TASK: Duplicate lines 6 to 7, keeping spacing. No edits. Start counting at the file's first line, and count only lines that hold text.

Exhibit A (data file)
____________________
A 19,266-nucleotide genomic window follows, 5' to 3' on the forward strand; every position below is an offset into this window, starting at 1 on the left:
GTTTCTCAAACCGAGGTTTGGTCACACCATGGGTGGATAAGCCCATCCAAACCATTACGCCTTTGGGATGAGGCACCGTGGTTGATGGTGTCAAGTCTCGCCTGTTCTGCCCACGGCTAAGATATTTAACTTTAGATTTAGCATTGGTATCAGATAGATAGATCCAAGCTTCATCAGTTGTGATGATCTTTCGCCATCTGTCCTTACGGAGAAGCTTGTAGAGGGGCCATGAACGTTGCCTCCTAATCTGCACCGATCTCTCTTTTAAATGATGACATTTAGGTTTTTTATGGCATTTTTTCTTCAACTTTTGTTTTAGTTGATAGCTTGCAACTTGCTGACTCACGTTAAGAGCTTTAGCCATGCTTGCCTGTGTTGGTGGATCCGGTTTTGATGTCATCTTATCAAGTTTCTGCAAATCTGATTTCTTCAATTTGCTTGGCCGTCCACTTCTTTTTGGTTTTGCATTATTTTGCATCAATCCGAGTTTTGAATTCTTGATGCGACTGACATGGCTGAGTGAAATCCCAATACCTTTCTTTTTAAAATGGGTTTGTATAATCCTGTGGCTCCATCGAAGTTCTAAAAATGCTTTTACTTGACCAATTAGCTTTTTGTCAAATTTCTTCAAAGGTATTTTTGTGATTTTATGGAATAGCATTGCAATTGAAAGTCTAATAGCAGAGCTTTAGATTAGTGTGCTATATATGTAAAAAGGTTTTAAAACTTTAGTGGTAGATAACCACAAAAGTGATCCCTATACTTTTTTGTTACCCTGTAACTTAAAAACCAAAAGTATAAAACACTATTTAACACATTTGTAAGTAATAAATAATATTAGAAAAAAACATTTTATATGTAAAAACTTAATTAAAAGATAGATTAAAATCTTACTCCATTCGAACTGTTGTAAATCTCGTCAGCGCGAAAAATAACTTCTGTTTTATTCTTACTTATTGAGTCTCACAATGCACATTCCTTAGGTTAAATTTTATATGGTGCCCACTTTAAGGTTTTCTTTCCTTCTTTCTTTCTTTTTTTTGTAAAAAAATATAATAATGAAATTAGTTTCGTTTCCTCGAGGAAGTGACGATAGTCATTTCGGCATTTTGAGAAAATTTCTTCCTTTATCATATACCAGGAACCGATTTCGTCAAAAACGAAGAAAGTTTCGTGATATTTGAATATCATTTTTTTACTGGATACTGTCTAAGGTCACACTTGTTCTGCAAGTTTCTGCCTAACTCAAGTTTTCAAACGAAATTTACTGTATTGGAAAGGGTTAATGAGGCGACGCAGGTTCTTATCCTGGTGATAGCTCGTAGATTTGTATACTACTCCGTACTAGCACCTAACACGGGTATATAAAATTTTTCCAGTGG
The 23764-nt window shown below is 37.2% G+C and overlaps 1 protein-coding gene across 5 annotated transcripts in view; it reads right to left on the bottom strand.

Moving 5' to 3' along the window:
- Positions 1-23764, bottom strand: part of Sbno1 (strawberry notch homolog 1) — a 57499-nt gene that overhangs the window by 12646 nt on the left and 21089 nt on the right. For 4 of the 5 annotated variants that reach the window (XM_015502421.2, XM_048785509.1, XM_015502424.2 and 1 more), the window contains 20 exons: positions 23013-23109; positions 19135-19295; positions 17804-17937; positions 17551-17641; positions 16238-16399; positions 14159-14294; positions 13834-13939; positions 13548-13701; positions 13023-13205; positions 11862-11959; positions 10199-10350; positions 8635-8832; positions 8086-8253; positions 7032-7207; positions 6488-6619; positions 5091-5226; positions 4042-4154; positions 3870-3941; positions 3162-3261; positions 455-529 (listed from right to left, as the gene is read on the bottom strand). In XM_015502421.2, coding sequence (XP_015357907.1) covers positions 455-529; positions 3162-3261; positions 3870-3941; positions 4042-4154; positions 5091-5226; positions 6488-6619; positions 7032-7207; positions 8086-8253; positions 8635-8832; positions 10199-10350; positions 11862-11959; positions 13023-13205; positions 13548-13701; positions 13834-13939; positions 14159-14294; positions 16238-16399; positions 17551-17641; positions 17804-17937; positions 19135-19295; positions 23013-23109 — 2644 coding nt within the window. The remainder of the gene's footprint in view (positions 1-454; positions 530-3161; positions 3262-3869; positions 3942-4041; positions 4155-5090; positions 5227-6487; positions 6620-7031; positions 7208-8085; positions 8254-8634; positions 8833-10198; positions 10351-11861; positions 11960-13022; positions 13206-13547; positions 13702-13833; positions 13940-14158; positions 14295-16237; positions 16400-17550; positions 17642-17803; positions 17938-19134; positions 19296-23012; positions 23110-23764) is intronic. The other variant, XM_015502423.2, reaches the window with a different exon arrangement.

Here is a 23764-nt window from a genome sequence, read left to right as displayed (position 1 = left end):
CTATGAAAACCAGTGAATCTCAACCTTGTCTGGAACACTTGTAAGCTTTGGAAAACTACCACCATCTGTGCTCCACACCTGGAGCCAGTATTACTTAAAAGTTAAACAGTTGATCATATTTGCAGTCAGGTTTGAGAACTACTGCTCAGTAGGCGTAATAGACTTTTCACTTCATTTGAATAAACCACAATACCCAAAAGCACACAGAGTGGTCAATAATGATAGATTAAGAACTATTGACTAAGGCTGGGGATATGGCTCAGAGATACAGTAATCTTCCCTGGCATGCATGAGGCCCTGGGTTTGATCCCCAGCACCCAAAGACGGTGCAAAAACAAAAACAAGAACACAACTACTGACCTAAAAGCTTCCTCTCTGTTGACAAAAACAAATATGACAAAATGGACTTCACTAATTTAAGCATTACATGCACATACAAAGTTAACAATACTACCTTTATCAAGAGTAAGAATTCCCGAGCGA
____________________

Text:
Here is a 23764-nt window from a genome sequence, read left to right as displayed (position 1 = left end):
CTATGAAAACCAGTGAATCTCAACCTTGTCTGGAACACTTGTAAGCTTTGGAAAACTACCACCATCTGTGCTCCACACCTGGAGCCAGTATTACTTAAAAGTTAAACAGTTGATCATATTTGCAGTCAGGTTTGAGAACTACTGCTCAGTAGGCGTAATAGACTTTTCACTTCATTTGAATAAACCACAATACCCAAAAGCACACAGAGTGGTCAATAATGATAGATTAAGAACTATTGACTAAGGCTGGGGATATGGCTCAGAGATACAGTAATCTTCCCTGGCATGCATGAGGCCCTGGGTTTGATCCCCAGCACCCAAAGACGGTGCAAAAACAAAAACAAGAACACAACTACTGACCTAAAAGCTTCCTCTCTGTTGACAAAAACAAATATGACAAAATGGACTTCACTAATTTAAGCATTACATGCACATACAAAGTTAACAATACTACCTTTATCAAGAGTAAGAATTCCCGAGCGA